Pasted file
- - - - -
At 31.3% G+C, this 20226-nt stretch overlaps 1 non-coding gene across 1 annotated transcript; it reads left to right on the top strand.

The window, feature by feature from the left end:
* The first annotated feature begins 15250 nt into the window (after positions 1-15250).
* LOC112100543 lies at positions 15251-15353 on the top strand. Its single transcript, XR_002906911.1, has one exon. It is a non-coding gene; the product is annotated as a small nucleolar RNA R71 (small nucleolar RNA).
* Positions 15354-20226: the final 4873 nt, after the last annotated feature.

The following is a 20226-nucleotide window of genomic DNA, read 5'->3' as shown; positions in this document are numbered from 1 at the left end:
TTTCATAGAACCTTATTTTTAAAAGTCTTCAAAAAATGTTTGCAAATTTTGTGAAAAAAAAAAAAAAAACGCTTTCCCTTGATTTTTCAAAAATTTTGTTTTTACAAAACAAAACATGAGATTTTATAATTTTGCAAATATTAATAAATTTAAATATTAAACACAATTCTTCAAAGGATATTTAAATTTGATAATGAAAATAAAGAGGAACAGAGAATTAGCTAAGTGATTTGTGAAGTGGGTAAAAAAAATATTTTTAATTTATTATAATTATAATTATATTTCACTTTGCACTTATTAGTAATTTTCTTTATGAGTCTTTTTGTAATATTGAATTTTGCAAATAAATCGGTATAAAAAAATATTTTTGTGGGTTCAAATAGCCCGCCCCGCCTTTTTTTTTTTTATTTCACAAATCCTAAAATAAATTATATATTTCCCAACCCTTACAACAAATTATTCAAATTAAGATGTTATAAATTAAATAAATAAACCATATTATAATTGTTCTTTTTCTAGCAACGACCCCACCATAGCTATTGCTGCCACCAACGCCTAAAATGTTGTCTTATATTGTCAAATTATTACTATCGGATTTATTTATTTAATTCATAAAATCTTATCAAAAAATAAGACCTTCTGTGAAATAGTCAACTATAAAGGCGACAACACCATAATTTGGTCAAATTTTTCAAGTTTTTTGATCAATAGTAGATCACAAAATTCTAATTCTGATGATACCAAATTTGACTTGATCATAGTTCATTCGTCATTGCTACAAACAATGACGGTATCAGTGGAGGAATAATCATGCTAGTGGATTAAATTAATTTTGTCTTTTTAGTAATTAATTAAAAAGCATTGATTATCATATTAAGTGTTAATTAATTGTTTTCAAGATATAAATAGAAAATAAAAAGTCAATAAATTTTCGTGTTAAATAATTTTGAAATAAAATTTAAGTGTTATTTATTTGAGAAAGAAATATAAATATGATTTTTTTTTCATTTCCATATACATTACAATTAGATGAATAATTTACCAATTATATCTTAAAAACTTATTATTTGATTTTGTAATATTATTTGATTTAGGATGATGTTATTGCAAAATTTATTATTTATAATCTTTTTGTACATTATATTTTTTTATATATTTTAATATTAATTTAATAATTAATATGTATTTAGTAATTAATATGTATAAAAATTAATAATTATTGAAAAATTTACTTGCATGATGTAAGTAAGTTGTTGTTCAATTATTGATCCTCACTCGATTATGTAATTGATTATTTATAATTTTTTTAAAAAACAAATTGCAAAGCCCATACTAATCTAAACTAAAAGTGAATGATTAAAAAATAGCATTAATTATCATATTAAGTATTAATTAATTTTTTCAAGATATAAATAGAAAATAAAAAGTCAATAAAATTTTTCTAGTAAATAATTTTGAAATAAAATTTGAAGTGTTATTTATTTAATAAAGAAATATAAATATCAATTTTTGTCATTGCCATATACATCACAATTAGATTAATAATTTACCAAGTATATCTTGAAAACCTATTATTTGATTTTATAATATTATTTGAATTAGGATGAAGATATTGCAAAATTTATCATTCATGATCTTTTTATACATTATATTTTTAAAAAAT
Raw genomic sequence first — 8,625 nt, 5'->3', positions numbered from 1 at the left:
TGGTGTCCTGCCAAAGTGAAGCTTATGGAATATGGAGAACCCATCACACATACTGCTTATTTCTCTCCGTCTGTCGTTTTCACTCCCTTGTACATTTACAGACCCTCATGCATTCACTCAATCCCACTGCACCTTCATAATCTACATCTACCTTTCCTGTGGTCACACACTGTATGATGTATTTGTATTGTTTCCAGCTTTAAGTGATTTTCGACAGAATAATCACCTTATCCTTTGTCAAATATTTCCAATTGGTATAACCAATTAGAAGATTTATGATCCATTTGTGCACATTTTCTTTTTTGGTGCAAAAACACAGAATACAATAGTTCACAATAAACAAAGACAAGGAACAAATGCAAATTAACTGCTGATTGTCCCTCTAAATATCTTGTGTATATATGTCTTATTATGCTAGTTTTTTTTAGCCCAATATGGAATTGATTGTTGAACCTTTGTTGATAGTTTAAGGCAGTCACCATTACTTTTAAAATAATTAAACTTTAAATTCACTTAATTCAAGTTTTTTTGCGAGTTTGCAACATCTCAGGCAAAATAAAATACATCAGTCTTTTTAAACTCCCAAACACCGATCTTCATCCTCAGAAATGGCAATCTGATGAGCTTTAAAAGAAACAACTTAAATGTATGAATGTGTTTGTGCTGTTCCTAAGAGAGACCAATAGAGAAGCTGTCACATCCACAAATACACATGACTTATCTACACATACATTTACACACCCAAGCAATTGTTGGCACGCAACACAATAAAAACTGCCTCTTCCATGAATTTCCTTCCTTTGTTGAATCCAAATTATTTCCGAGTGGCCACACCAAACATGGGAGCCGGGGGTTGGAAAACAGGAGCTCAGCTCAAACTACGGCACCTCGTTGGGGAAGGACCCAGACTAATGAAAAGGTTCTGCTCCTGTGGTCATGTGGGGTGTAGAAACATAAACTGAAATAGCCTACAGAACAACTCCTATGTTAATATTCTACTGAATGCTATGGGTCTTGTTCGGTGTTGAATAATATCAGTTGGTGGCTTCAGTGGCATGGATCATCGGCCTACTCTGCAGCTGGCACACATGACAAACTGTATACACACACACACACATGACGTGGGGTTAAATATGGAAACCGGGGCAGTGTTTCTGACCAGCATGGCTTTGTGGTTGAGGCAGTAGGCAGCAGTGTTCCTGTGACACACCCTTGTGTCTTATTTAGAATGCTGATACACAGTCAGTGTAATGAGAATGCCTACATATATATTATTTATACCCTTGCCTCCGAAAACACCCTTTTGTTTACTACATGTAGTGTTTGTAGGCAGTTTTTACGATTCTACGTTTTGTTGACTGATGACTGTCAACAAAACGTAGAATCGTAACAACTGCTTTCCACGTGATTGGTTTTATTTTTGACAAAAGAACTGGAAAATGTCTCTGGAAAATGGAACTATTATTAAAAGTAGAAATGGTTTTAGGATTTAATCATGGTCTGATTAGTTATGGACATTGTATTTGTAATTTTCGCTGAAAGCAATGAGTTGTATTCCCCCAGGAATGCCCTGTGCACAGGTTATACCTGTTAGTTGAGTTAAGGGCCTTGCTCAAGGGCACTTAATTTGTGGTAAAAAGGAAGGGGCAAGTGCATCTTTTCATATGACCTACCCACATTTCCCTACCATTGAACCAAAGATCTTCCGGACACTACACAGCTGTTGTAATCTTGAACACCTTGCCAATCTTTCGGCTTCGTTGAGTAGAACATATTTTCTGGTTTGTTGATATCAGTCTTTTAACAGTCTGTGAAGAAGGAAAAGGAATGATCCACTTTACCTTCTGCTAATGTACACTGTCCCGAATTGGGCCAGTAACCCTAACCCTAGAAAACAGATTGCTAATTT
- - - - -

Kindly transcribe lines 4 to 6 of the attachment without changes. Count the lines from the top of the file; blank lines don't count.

* LOC112100543 lies at positions 15251-15353 on the top strand. Its single transcript, XR_002906911.1, has one exon. It is a non-coding gene; the product is annotated as a small nucleolar RNA R71 (small nucleolar RNA).
* Positions 15354-20226: the final 4873 nt, after the last annotated feature.

The following is a 20226-nucleotide window of genomic DNA, read 5'->3' as shown; positions in this document are numbered from 1 at the left end: